While I have illustrated and described a certain form in which the invention may be embodied, I am aware that many modifications may be made therein by any person skilled in the art, without departing from the scope of the invention as expressed in the claims. Therefore, I do not wish to be limited to the particular form shown, or to the details of construction thereof, but


1. Locking means for an electric meter having in combination a case holding the meter works, a cover, a U-section split locking ring uniting these two parts and having one of its ends provided with an aperture disposed in a plane at an angle to that of the locking ring, means on the ends of the locking ring to contract the ring, unbreakable means shielding such contracting means from access, and a bolt lock extending through the shielding means and the aperture with its axis at an angle to the plane of the ring and preventing removal of the shielding means.

2. The combination according to claim 1 in which a tapered bushing fixed on the shielding means with its axis at an angle to the plane of the locking ring receives the bolt lock.

3. The combination according to claim 2 in which a sleeve swaged into fixed relation in the bushing coaxially with the bushing receives the head of the bolt lock, and is slotted at points outwardly of the head.

4. The combination according to claim 3 in which a member having two parallel spaced wings with two aligned circular holes therein disposed parallel to the plane of the locking ring is provided on one lug to form an aperture for the bolt lock.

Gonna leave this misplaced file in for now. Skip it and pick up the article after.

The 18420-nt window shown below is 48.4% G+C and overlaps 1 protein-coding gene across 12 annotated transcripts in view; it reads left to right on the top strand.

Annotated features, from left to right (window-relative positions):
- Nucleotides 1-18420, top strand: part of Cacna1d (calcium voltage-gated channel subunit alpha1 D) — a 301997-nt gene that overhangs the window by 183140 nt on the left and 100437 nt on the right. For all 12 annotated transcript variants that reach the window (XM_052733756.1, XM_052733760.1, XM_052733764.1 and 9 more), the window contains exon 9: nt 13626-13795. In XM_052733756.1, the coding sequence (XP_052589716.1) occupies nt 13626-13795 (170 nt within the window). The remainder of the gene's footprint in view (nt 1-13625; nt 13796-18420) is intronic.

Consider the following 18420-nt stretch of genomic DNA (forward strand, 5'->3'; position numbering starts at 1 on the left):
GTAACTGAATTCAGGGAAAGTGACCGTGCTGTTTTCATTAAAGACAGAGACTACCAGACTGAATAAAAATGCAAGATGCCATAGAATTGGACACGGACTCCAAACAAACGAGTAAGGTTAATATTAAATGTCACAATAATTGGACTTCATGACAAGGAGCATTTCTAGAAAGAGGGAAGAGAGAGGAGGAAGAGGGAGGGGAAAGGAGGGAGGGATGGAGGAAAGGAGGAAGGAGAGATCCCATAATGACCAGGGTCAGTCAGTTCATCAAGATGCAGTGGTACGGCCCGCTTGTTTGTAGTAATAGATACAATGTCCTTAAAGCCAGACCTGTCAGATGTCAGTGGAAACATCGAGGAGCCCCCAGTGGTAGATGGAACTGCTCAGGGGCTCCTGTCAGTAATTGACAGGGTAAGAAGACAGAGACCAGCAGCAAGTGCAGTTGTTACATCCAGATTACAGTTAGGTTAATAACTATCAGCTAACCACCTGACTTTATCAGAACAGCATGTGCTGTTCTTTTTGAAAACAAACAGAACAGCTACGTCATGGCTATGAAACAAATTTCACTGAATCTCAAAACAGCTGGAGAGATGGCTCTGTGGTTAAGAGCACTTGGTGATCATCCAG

5. A locking ring for an electric meter comprising in combination a U-section split locking ring, means on its ends to contract the ring, unbreakable means shielding the contracting means from access, a bolt lock fixing the shielding means to the ring, a bushing on the shielding means maintaining the bolt lock at an angle to the plane of the ring, and a sleeve within the bushing receiving the head portion of the bolt lock.

Referenced Cited
U.S. Patent Documents
3861180 January 1975 Heckrotte
3867822 February 1975 Morse
4008585 February 22, 1977 Lundberg
4080811 March 28, 1978 Nielsen
Patent History
Patent number: 4158953
Type: Grant
Filed: Mar 23, 1978
Date of Patent: Jun 26, 1979
Inventor: Anker J. Nielsen, Jr. (Holden, MA)
Primary Examiner: Robert L. Wolfe
Attorney: Robert K. Randall
Application Number: 5/889,428
Current U.S. Class: External Locking Devices (70/164); Clamps (70/19); Encased (70/232); Screw Guard (70/DIG57)
International Classification: B65D 5514;